The development of the human brain is intricately linked with almost every moment of our evolution from sea-dwelling animals to advanced, social primates. That is the the overwhelming theme from New Scientist‘sÂ brief history of the brain.
The engaging article ends with a look at the continued evolution of the human brain (“the visual cortex has grown larger in people who migrated from Africa to northern latitudes, perhaps to help make up for the dimmer light”), and this on why our brains have stopped growing:
So why didn’t our brains get ever bigger? It may be because we reached a point at which the advantages of bigger brains started to be outweighed by the dangers of giving birth to children with big heads. Or it might have been a case of diminishing returns.
Our brains are pretty hungry, burning 20 per cent of our food at a rate of about 15 watts, and any further improvements would be increasingly demanding. [â€¦]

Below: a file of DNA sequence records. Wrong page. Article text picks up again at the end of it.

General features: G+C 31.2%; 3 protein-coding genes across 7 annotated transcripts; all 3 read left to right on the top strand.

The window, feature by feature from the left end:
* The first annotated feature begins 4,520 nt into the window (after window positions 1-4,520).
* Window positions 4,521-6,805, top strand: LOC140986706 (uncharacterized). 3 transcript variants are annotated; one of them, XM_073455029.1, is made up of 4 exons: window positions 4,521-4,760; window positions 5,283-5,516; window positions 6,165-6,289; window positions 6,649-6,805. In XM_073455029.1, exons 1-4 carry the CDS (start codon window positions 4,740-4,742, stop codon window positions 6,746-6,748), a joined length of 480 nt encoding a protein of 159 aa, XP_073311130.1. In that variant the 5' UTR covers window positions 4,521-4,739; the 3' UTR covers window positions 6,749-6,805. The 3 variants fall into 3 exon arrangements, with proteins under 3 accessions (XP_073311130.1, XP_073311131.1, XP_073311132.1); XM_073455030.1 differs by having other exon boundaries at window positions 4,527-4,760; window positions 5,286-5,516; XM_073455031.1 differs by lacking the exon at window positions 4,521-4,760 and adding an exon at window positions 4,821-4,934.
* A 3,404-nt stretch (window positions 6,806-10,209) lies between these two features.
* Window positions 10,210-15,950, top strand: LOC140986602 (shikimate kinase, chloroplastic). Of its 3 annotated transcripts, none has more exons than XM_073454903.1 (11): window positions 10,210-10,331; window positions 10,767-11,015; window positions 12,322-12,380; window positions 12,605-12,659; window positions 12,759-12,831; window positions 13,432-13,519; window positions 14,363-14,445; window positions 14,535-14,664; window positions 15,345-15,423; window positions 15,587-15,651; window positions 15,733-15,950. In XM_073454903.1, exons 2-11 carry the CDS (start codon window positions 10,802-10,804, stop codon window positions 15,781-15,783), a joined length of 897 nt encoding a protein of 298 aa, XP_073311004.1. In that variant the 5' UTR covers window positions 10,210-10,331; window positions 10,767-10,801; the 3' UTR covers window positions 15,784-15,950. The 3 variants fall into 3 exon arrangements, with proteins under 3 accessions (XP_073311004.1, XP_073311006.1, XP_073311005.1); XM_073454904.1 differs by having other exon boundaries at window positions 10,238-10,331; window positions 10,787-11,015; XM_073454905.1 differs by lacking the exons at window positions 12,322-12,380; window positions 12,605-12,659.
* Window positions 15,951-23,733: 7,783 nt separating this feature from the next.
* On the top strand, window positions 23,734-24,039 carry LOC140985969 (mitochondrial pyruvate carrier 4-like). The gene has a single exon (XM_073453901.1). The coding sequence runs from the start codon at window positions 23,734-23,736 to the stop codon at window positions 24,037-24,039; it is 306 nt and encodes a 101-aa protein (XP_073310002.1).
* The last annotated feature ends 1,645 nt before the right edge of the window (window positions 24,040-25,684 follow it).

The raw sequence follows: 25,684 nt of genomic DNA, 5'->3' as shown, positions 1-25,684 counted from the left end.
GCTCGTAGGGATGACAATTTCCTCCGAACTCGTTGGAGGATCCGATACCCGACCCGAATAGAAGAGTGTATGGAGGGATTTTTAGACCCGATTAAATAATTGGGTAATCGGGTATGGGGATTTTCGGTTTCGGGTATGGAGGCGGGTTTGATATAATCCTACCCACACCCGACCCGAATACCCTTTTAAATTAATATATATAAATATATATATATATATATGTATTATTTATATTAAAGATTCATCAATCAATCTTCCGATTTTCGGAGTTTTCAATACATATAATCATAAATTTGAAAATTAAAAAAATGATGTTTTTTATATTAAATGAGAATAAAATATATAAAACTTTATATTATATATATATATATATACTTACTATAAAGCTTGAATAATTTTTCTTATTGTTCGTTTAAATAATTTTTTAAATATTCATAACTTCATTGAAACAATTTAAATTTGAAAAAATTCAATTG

One way to speed up our brain, for instance, would be to evolve neurons that can fire more times per second. But to support a 10-fold increase in the “clock speed” of our neurons, our brain would need to burn energy at the same rate as Usain Bolt’s legs during a 100-metre sprint. The 10,000-calorie-a-day diet of Olympic swimmer Michael Phelps would pale in comparison.
Not only did the growth in the size of our brains cease around 200,000 years ago, in the past 10,000 to 15,000 years the average size of the human brain compared with our body has shrunk by 3 or 4 per cent. Some see this as no cause for concern. Size, after all, isn’t everything, and it’s perfectly possible that the brain has simply evolved to make better use of less grey and white matter. That would seem to fit with some genetic studies, which suggest that our brain’s wiring is more efficient now than it was in the past.
Others, however, think this shrinkage is a sign of a slight decline in our general mental abilities.